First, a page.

MORRILTON, Ark. – To celebrate their Centennial, Arkansas State Parks is hosting a series of special events to get Arkansans outdoors, including the Club 52 Passport Program.

The goal is for visitors to pick up a State Park passport at any visitor’s center, then collect all 52 stamps at the various state parks to win exclusive merch and prizes.

Non-native Arkansan and KARK 4 anchor Caitrin Assaf decided to start a passport of her own, with the goal of visiting all 52 state parks within the year of the Centennial. Her first stop was the oldest state park, created in 1923: Petit Jean.

For those looking to visit, the Petit Jean State Park visitors center located just outside Morrilton is a great place to start. Complete with kid-friendly exhibits, all the gear needed for your adventure, and a collection of passports and stamps for those looking to start their journey, it shouldn’t be missed.

From there, there are dozens of options; from a day on the lake or swimming in the community pool to any number of hikes and trails that visitors can explore, from the strenuous to the easy.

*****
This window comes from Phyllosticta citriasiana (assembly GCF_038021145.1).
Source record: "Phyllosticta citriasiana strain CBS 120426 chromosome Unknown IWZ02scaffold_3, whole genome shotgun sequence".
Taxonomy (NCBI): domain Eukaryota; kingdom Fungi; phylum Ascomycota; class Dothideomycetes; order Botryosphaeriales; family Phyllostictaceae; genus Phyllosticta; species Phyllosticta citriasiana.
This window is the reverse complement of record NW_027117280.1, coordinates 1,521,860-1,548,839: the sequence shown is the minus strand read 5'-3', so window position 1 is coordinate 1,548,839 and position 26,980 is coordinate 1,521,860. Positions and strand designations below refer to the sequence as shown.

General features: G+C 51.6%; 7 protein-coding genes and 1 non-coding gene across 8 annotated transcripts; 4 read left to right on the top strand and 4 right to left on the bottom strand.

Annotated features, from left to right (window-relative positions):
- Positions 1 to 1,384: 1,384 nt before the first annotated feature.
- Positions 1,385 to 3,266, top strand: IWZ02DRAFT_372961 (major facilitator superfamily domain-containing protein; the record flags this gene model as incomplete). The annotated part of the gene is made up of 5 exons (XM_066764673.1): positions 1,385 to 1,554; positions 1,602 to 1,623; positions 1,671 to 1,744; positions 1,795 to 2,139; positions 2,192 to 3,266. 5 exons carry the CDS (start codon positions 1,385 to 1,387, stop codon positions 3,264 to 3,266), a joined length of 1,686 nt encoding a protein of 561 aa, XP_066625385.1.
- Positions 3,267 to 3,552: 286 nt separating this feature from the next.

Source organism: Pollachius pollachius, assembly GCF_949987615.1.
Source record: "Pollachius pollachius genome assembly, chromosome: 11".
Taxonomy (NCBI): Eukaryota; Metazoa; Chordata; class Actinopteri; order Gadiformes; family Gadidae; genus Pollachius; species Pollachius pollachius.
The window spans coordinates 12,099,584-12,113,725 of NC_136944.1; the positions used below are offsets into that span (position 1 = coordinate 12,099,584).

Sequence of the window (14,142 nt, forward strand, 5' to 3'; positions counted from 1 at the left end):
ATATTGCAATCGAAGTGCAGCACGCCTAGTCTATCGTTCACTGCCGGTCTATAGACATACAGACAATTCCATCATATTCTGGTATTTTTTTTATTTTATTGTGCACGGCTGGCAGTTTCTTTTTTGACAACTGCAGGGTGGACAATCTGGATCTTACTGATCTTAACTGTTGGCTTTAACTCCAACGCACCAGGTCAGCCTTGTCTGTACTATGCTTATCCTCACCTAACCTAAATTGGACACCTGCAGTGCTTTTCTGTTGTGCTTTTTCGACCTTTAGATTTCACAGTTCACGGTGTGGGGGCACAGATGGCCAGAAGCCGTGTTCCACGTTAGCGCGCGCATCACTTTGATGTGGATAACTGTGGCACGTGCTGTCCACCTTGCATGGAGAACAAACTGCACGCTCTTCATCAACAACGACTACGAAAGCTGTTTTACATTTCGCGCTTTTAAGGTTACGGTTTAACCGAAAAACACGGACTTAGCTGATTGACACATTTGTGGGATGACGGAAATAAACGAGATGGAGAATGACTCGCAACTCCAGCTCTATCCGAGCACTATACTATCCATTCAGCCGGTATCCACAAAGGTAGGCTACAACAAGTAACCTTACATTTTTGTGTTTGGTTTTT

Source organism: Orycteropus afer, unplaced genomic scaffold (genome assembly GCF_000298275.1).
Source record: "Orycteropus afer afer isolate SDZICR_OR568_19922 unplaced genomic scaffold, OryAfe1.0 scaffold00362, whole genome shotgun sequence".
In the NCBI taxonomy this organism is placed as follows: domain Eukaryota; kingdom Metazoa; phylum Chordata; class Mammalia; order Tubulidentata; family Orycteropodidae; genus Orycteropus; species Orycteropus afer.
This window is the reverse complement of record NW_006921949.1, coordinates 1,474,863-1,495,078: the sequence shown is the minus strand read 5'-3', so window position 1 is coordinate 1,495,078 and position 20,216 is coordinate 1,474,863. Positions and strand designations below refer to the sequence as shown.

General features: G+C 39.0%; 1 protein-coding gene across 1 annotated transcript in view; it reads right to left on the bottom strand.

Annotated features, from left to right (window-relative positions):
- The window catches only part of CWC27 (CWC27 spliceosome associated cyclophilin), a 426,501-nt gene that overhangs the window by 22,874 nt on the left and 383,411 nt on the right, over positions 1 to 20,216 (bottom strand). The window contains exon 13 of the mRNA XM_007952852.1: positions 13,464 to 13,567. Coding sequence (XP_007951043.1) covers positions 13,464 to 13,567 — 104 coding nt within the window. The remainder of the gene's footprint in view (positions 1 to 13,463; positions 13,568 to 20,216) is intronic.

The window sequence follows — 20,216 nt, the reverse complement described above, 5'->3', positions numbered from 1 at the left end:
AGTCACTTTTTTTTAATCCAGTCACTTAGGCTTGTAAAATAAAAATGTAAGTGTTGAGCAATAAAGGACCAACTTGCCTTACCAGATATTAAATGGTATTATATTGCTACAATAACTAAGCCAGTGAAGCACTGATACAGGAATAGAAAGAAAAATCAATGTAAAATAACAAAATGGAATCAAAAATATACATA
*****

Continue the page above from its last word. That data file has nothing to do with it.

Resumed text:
Caitrin decided to keep it simple, exploring the Rock House Cave Trail.

This .25-mile trail is very family-friendly, with the main attraction just a few steps away from the parking lot. The Rock Cave House is a shelter believed to be over 500 years old, complete with Native American rock art on the walls that can still be seen today.

On the way down, visitors will walk over “turtle rocks” that look like turtle shells. These large areas are fun to explore but can be full of nooks and crannies, so make sure little ones are supervised and you’re wearing the right shoes.

Other features of the park include overlooks that can be driven up to or those that are complete with boardwalks and very few steps for those not able to hike. But for the more adventurous, longer and more difficult hikes are available, and some even feature guided hikes depending on the day and time.

And for those looking to stay, the popular Mather Lodge features lodging, a restaurant and beautiful views everyone in the family can easily enjoy. 

Arkansas State Park passports can be picked up at any state park visitor center. Just ask a park ranger where they can be found, and stamps can also be found there as well. For parks without visitors’ centers, there should be seals that can be used as a rubbing of the stamp, instead. Just bring a pencil or crayon.

For more information on Arkansas State Parks and the Club 52 Passport Program, visit